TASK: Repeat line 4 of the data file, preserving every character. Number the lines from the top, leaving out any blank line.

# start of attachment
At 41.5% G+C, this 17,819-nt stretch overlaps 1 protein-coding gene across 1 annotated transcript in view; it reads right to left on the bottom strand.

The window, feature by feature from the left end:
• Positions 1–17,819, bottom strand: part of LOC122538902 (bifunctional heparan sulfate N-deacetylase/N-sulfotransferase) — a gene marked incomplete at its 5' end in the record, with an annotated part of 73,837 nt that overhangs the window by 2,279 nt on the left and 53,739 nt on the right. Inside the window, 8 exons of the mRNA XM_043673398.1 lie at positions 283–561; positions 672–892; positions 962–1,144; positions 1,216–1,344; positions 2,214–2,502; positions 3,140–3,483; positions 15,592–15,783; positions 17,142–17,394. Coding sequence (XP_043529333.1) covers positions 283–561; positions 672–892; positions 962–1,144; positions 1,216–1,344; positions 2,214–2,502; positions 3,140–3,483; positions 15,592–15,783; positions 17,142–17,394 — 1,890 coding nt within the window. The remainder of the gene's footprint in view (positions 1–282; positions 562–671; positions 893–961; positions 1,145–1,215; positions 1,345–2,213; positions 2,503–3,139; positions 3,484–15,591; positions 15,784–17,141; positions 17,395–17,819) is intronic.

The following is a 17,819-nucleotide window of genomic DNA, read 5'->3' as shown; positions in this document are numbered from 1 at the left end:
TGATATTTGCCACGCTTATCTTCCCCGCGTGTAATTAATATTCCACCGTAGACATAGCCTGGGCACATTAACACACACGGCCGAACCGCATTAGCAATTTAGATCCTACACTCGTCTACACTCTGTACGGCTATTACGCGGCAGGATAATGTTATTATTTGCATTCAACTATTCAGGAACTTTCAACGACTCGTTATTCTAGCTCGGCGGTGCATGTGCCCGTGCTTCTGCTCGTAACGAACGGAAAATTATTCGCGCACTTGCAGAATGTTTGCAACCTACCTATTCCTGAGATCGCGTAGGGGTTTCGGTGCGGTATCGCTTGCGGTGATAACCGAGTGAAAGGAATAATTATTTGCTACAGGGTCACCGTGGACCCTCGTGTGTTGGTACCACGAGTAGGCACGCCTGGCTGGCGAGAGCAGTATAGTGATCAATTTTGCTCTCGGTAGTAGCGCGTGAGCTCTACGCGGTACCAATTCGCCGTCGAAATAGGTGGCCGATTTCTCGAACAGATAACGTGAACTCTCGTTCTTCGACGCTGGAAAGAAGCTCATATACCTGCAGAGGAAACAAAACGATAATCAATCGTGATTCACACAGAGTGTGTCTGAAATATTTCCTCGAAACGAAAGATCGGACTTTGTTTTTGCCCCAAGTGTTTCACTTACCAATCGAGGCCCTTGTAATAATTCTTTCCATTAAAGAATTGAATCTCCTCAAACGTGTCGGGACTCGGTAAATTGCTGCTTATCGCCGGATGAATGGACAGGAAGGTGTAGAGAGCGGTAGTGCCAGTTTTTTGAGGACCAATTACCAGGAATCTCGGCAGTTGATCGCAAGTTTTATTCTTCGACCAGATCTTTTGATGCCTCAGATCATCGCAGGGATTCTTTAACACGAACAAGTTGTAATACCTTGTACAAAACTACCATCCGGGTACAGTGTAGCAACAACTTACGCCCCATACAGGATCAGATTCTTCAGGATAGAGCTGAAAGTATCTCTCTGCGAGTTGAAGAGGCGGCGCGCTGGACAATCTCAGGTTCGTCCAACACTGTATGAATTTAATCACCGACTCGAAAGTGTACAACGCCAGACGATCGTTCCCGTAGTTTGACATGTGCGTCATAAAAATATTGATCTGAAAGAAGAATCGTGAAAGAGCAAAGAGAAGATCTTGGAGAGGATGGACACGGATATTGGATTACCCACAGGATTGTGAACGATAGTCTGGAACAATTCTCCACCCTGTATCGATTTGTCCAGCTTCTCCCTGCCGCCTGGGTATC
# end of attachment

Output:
The following is a 17,819-nucleotide window of genomic DNA, read 5'->3' as shown; positions in this document are numbered from 1 at the left end: